cold and flu prevention tips

Mother and child visiting doctor for medical consultation

Follow These Doctor Recommended Contact Rules

Human warmth. Is it over rated? Have you ever found yourself criticized for being “cold?’ Maybe you didn’t always hold hands with your boyfriend, didn’t like to share food, weren’t much of a hugger. Maybe you were just misread.

Although contact is often signed of human warmth, it is also one of the easiest ways to spread germs. So maybe your best friend doesn’t really have issues with affection, maybe she’s just being smart. Here is some doctor recommend rules for avoiding germs (and contact.)

What are Germs?
Germs are those little microscopic organisms that live all around us, most of which are not harmful, but some of which can cause infectious disease. Even though we have vaccines and medicines to cure these diseases, some of the germs seemed to have outsmarted the medical community. When this happens, we often have to take things into our own hands. That means avoiding these germs before they can get to us.

Germs’ favorite hangouts include dirt, countertops, water, our skin, and our intestines. Some can survive on their own, and others like to take up residence inside people or animals. The thing about germs is, when they find a good place, they generally stay a while.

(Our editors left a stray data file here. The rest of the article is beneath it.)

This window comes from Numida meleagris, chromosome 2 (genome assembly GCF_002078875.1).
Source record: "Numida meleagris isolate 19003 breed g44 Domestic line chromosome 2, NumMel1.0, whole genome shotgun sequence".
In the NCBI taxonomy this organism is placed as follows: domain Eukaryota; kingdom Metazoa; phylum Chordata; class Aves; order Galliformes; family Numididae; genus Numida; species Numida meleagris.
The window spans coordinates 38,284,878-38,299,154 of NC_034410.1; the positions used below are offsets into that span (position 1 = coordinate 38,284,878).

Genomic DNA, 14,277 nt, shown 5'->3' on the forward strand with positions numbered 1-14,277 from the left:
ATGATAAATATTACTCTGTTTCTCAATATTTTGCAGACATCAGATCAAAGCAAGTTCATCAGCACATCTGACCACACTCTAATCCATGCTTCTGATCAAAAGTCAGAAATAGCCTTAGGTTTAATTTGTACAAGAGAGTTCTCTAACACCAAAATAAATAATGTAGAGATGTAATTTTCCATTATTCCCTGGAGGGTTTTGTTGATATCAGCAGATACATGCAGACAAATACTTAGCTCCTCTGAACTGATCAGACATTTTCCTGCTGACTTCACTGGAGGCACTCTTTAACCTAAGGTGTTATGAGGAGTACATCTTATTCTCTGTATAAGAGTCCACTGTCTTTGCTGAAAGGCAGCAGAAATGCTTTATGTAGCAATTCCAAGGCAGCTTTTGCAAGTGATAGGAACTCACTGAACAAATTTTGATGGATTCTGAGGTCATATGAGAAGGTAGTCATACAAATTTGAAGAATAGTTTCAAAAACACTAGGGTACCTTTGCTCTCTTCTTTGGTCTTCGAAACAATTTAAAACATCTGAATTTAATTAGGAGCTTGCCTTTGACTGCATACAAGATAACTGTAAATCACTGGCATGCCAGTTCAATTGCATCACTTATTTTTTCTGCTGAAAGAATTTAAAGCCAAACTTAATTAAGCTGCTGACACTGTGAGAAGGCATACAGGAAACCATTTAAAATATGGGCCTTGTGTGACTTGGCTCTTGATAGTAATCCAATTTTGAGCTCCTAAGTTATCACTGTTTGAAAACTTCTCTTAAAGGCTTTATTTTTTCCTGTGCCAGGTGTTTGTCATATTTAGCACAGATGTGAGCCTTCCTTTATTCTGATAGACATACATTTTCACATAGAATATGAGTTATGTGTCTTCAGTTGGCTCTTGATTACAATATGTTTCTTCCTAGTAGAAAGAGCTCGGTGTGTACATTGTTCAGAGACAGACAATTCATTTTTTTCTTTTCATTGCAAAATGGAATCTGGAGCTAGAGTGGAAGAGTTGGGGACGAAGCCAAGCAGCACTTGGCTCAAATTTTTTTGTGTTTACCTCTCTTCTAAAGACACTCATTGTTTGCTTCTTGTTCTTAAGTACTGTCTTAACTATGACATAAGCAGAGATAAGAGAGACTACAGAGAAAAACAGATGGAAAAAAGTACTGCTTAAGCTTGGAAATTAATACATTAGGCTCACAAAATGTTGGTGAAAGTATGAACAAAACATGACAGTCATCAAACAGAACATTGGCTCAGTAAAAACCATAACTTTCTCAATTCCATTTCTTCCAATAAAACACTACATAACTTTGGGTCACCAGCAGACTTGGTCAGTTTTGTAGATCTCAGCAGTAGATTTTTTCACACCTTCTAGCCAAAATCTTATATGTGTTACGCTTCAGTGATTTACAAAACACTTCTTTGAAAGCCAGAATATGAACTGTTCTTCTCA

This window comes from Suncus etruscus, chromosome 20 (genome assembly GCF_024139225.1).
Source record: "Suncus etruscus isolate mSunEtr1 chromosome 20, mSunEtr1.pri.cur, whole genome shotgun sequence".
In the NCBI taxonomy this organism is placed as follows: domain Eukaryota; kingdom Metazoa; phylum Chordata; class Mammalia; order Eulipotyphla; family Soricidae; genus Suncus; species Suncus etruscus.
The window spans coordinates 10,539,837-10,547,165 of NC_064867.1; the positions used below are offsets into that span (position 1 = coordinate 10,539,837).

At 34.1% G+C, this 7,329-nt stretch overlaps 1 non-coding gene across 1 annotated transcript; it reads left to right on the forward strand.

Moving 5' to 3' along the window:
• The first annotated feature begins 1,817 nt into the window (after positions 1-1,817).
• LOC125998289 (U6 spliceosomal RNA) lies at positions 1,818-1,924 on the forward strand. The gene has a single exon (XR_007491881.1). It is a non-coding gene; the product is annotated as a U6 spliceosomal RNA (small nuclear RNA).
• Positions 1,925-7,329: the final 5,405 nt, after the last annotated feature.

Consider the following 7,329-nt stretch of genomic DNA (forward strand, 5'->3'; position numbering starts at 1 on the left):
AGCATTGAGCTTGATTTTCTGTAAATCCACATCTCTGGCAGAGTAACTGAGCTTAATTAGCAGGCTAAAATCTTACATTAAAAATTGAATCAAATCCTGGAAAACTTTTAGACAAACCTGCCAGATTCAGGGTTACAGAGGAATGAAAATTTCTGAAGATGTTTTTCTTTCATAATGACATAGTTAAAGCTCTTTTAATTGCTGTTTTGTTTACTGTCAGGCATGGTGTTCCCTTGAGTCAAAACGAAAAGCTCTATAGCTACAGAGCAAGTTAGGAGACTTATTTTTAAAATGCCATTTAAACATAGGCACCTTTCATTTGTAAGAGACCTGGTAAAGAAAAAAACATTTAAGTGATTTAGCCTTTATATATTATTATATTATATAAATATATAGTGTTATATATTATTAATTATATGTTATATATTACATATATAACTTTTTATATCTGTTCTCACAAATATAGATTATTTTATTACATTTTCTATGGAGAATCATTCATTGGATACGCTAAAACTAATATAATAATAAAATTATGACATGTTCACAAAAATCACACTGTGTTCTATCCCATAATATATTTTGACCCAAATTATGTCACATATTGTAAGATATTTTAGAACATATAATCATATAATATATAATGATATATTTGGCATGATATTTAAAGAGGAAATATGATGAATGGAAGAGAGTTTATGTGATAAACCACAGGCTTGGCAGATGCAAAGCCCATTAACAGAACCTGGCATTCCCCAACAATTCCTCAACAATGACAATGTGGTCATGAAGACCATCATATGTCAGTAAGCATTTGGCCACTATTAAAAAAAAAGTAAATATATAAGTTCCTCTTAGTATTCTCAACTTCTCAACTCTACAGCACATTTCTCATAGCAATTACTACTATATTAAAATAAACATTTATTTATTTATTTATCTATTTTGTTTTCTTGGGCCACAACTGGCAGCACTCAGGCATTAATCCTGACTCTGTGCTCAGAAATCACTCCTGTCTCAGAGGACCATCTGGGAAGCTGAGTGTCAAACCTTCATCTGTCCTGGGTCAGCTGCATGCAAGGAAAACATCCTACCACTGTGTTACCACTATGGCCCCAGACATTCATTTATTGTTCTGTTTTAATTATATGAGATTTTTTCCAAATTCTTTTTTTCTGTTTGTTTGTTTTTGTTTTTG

How Germs Spread?
Getting a disease involves contact with a germ. From there, it gets into your body and does its thing. Even though our bodies are good at fighting infections, sometimes the germ fights harder. Here are some ways you may get exposed.

  • Touch 
    Some germs live in mucus, stool, and pus. That means that drops released when people cough sneeze or talk can carry germs. If you touch a contaminated object or surface and then touch an opening in the body, germs can transfer.
  • Eating and Drinking 
    Germs are often found in untreated water and food. Unwashed vegetables and fruits uncooked foods can all carry disease-causing germs.
  • Breathing 
    Although it is not suggested you stop doing this, germs can spread in the air. Coughing, sneezing, and talking can all release germs, which can cause illness when exhaled.
  • Animal Bites